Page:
NEW YORK (CBSNewYork) — Police Commissioner Bill Bratton will soon roll out a pilot program in five precincts and one housing project in which patrol officers will wear body cameras.
One precinct in each borough was selected, 1010 WINS’ Juliet Papa reported.
The commands that will receive the body cameras include the 23rd Precinct in East Harlem; the 40th Precinct covering Mott Haven, Melrose, and Port Morris in the Bronx; the 75th Precinct in East New York, Brooklyn; the 103rd Precinct covering Jamaica and Hollis, Queens; and the 120th Precinct on the North Shore of Staten Island. Police Service Area 2, which patrols public housing developments in parts of Brooklyn, will also receive the cameras.
“This is going to be seen as an absolutely essential part of what an officer wants to wear while on patrol,” Bratton told reporters, including CBS 2’s Dick Brennan, on Thursday.
Ten officers in each precinct — and 60 overall — will be using the AXON Flex and Vievu’s LE3 model cameras, each described as about the size of a beeper. The devices will most likely be attached to the officers’ shirt and will record their experiences and interactions during their daily shifts.
Bratton said members of other departments around the country say they’ve found when cameras go on, often tension between police and the public actually goes down.
“LAPD officers found that when the public was aware they were recording the encounter it had the effect of de-escalating situations,” Bratton said.
Police officers in Ferguson, Missouri began wearing the devices after the days of unrest following the police shooting death of 18-year-old Michael Brown.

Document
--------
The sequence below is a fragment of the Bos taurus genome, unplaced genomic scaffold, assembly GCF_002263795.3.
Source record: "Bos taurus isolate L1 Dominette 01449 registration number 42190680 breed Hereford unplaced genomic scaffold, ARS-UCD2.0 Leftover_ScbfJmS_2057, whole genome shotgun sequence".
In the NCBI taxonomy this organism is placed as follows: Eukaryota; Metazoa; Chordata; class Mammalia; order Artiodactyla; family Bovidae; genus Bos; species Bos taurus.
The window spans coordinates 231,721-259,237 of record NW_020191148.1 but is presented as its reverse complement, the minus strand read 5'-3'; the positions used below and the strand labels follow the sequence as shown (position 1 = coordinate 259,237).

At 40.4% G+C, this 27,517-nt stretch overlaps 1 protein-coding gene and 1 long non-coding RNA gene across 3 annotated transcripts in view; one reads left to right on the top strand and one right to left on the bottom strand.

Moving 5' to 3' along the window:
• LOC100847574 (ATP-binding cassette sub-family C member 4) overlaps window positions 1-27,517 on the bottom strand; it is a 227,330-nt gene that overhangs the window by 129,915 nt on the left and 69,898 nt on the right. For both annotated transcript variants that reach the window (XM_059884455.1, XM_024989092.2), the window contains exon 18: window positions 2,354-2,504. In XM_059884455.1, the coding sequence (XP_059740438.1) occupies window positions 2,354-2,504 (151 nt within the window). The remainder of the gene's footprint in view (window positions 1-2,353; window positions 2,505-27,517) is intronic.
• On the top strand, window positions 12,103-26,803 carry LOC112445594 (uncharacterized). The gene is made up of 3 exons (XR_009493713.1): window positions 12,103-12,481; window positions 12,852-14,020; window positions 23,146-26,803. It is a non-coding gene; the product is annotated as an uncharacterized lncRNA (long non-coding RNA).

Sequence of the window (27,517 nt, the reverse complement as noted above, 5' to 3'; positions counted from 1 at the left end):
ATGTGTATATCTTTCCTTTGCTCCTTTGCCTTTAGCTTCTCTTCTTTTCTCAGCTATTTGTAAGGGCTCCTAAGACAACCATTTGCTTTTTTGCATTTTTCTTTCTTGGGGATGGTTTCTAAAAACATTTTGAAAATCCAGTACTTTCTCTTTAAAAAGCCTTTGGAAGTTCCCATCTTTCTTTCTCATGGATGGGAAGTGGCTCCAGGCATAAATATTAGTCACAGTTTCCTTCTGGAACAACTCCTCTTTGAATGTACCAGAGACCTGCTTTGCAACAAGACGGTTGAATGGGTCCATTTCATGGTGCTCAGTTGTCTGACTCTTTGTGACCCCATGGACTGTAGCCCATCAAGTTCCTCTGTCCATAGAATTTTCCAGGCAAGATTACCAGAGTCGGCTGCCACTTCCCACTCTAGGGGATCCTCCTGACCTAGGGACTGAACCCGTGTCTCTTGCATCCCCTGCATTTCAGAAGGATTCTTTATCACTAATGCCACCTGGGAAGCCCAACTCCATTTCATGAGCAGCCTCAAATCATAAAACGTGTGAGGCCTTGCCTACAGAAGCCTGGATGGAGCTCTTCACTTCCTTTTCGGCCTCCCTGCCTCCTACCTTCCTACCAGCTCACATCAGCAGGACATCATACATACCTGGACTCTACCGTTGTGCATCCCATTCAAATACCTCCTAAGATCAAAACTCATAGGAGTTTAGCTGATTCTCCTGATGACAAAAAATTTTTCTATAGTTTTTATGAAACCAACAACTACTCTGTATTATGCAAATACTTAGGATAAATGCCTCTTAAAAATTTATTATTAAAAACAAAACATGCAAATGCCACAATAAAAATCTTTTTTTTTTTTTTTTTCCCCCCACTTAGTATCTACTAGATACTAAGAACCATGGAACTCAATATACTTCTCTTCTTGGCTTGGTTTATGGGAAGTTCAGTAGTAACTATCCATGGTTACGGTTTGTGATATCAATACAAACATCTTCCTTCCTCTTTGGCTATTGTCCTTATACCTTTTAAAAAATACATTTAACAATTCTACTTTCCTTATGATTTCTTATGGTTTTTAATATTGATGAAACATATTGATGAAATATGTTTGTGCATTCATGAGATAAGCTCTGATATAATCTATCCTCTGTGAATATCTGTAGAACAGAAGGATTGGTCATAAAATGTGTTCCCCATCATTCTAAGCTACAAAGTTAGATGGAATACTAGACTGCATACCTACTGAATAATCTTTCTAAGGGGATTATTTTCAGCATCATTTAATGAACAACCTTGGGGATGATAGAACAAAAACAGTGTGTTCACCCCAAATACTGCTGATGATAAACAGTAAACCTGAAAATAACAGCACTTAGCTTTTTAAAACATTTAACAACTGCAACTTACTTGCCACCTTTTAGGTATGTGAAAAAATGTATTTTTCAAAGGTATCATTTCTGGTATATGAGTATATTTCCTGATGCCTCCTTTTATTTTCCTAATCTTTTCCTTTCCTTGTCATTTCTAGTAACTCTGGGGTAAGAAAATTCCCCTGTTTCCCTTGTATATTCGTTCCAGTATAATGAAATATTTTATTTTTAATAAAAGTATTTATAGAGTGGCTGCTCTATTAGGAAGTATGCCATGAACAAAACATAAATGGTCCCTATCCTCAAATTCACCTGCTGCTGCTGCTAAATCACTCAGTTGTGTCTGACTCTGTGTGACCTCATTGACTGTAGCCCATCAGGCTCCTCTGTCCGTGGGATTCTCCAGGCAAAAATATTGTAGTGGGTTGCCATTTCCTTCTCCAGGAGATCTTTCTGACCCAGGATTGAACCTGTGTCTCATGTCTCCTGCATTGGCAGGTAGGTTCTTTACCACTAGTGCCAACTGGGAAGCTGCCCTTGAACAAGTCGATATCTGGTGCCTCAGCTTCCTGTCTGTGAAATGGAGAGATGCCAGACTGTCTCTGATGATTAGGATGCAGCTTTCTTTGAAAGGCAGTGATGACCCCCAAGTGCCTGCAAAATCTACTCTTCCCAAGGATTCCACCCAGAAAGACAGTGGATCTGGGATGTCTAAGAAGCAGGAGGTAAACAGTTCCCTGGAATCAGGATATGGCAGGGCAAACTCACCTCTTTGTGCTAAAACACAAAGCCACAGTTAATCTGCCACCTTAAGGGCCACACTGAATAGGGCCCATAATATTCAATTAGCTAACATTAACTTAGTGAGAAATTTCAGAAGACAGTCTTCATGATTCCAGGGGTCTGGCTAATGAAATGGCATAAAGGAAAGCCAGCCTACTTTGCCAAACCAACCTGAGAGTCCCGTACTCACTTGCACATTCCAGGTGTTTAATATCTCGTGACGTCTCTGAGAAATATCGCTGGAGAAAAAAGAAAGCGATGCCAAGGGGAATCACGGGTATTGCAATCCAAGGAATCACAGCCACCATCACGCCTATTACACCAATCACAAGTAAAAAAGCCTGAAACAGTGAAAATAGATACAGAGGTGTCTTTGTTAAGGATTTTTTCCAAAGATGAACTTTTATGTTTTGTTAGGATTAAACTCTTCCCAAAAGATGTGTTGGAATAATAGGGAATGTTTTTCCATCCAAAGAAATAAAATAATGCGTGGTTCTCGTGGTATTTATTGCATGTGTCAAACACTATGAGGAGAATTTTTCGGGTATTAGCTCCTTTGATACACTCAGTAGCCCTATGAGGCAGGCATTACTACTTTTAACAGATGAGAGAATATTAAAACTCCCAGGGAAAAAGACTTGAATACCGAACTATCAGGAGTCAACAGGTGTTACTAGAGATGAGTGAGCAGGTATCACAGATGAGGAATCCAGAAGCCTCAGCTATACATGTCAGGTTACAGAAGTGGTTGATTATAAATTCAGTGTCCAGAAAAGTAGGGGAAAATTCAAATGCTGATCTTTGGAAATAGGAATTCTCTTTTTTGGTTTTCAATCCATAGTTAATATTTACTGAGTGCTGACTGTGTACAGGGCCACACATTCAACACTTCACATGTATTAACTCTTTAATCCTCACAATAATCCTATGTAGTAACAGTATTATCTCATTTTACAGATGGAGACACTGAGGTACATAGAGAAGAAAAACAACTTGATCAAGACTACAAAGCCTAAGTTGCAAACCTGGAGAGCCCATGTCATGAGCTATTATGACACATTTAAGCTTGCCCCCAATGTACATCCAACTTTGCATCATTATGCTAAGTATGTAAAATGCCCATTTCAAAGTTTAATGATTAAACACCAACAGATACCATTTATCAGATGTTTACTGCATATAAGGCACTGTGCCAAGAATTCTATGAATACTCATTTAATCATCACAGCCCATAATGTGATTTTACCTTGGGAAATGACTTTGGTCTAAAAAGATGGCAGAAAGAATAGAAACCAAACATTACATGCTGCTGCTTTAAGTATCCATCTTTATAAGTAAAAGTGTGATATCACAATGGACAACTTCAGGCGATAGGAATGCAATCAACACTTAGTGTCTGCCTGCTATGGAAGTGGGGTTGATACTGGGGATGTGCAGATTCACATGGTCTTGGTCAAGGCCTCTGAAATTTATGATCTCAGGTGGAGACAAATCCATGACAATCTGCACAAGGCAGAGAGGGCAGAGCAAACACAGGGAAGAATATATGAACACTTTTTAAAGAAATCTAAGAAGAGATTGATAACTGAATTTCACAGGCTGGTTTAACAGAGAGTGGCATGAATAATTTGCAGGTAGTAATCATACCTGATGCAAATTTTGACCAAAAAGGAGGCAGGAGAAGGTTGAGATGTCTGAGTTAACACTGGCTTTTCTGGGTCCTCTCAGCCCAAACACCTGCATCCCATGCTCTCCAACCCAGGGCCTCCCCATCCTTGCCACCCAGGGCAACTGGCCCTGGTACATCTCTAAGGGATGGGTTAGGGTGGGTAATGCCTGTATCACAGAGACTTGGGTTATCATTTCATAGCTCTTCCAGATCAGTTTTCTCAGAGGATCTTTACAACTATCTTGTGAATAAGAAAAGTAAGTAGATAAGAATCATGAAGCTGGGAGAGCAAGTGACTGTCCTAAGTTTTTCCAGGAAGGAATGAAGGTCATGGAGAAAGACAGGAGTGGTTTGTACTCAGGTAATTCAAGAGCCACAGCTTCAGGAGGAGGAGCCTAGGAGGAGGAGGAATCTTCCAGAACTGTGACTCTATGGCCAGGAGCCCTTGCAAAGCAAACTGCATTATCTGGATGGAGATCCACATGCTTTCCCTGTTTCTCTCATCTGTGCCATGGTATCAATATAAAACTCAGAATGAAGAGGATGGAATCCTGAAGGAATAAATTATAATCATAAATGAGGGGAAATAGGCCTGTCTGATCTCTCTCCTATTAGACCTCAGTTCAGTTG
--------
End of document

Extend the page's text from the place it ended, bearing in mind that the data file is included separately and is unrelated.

More law enforcement agencies have been putting the devices into use. One camera company has sold to more than 1,200 organization since 2009.
So far, only 60 officers out of the 35,000 on the NYPD will have a chance to use them, 1010 WINS’ Carol D’Auria reports.
Mayor Bill de Blasio said New York City is rolling out the program slowly for a good reason.
“Just the data storage alone is a huge challenge on this kind of scale,” de Blasio said. “The confidentiality issues are a huge challenge, so we’ve got a lot to sort out, but we think this is a promising pilot, and we’re undertaking it wholeheartedly.”
Right now, it appears that the Patrolmen’s Benevolent Association is not yet on board.
In a statement, President Pat Lynch said, “A body camera pilot program is part of our challenge to Judge Scheindlin’s decision on stop, question and frisk. Police officers have nothing to hide, but there are many unanswered questions as to how this will work practically. We await the answers.”
New York City Public Advocate Letitia James has been pushing to equip the city’s 35,000 officers with body cameras. She said it would protect citizens from misconduct and police officers from false allegations. James claims it would also save the city millions of dollars in legal costs.
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